The structuring principal of Kangaroo Notebook is that the narrator’s thoughts transform his reality. The narrator coolly seeks explanations for the strange things going on around him, and these thoughts shape the next event. In one of the most surreal episodes, the narrator passes a sign which reminds him of a suspense novel that he read as a child describing the bombing of a department store. The plot involves certain explosive properties of the sexual organs of squid. As he recalls the details of the story, the narrator notices that they are recreating themselves before his eyes; in fact, his own IV bag has been replaced with squid parts.
In many ways, this is the story of a journey to hell on a hospital bed. Abe is drawing a comparison here that he has made before: between punishment for wrong-doing and treatment for disease. For one’s sins one is sent to hell; for one’s health one is sent to Hell Valley. The narrator claims that a “‘cut on the shin’ means a guilty conscience, but what I’ve got on my shin is no cut but a ‘radish sprout’ patch,” yet the novel ends with a newspaper clipping describing a body found with slash marks on his legs. There is no specific mention of the narrator’s crime, but perhaps a clue can be found in the fact that he is prescribed treatment at the Riverbank of Sai, the “children’s limbo” of Japanese Buddhist folklore, and in the repeated appearance of a woman with sloping eyes.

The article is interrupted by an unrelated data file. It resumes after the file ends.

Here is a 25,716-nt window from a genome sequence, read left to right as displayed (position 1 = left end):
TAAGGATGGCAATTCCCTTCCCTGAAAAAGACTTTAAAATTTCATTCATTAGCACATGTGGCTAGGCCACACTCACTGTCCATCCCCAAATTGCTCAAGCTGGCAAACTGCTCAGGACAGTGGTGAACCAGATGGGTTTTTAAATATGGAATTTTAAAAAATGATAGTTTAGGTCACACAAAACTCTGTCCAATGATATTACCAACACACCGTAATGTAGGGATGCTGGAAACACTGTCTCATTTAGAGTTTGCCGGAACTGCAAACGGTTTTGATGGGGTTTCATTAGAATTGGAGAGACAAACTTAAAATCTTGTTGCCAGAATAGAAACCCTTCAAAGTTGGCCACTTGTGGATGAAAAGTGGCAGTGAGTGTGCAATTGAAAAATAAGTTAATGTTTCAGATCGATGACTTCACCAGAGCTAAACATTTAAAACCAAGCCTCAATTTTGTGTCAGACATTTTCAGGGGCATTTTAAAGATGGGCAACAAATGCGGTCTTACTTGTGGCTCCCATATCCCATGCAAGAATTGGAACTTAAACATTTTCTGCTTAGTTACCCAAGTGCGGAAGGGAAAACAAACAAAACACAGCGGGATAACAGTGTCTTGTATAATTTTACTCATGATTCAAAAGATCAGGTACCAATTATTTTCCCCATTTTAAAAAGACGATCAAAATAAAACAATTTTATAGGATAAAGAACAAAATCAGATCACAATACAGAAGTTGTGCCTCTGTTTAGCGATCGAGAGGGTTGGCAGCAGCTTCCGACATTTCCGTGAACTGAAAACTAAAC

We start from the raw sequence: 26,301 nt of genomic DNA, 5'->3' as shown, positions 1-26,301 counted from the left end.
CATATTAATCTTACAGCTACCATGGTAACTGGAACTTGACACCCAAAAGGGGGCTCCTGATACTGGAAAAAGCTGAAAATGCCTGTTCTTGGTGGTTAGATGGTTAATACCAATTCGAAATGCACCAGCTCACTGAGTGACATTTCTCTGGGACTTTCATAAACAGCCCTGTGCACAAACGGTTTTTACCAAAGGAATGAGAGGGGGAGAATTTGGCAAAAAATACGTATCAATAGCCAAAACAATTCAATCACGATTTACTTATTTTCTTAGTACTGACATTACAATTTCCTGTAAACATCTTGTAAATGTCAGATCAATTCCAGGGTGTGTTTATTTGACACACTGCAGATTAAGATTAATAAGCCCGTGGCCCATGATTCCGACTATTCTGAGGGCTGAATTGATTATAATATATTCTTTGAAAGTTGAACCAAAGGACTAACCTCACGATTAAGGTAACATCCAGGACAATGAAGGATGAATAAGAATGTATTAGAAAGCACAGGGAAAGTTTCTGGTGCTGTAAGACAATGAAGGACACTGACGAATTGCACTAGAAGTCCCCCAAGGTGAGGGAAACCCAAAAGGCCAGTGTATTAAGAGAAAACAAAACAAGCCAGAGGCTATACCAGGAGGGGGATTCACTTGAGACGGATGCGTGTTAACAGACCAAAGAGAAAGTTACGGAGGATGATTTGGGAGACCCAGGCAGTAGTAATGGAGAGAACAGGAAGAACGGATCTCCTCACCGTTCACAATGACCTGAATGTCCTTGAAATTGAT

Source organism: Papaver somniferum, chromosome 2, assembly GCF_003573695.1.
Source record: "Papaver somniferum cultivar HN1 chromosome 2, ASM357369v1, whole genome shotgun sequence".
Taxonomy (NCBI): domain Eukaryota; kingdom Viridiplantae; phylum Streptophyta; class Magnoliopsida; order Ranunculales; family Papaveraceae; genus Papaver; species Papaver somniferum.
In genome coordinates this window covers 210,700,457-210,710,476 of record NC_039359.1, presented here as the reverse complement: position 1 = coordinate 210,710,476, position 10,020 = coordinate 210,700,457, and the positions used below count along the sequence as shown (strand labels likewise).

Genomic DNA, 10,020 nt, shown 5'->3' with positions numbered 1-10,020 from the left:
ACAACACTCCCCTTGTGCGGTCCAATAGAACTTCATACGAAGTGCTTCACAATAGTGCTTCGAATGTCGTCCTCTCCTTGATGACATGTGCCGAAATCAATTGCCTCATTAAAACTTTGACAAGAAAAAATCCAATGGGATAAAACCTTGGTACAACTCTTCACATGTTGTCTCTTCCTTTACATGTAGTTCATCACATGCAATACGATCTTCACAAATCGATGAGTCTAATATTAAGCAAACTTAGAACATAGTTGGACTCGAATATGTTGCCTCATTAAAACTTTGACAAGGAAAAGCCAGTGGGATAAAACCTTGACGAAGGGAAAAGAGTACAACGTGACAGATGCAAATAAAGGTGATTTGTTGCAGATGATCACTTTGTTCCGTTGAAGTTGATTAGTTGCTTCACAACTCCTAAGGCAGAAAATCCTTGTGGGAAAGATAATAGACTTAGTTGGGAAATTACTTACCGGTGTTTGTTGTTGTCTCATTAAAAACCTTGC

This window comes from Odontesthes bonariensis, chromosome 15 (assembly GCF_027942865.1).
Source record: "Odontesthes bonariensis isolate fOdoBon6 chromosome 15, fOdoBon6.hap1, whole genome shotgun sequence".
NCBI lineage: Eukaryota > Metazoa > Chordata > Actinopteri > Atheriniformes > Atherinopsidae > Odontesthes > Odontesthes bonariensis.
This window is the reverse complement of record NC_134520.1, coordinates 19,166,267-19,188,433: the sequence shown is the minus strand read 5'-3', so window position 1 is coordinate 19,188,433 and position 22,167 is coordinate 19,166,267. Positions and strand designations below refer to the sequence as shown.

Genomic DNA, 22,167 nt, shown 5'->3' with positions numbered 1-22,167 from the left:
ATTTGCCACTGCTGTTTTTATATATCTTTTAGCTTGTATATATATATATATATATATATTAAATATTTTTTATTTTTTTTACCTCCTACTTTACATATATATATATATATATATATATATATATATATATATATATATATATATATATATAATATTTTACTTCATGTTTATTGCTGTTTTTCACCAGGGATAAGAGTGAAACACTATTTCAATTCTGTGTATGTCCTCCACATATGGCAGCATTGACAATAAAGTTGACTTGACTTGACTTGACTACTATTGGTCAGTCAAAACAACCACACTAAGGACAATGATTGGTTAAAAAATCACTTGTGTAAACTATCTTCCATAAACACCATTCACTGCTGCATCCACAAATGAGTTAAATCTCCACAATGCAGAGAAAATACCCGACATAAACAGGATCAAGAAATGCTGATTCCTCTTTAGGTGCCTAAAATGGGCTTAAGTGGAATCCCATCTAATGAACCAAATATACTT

The sloping-eyed woman appears in three different forms, though subtle clues imply that they may not be as different as the narrator asserts. Initially, she is the familiar sexy nurse: authoritarian, cold, licentious, and distant. At one point, the nurse, referred to as Damselfly due to her round glasses, rescues the narrator from an old woman who claims to be the ghost of his mother, effectively replacing one female authority figure with another more attractive one. This is a character that Abe has used before, the omnipotent nurse, always available to change a catheter or draw some blood, but completely out of reach for anything beyond that.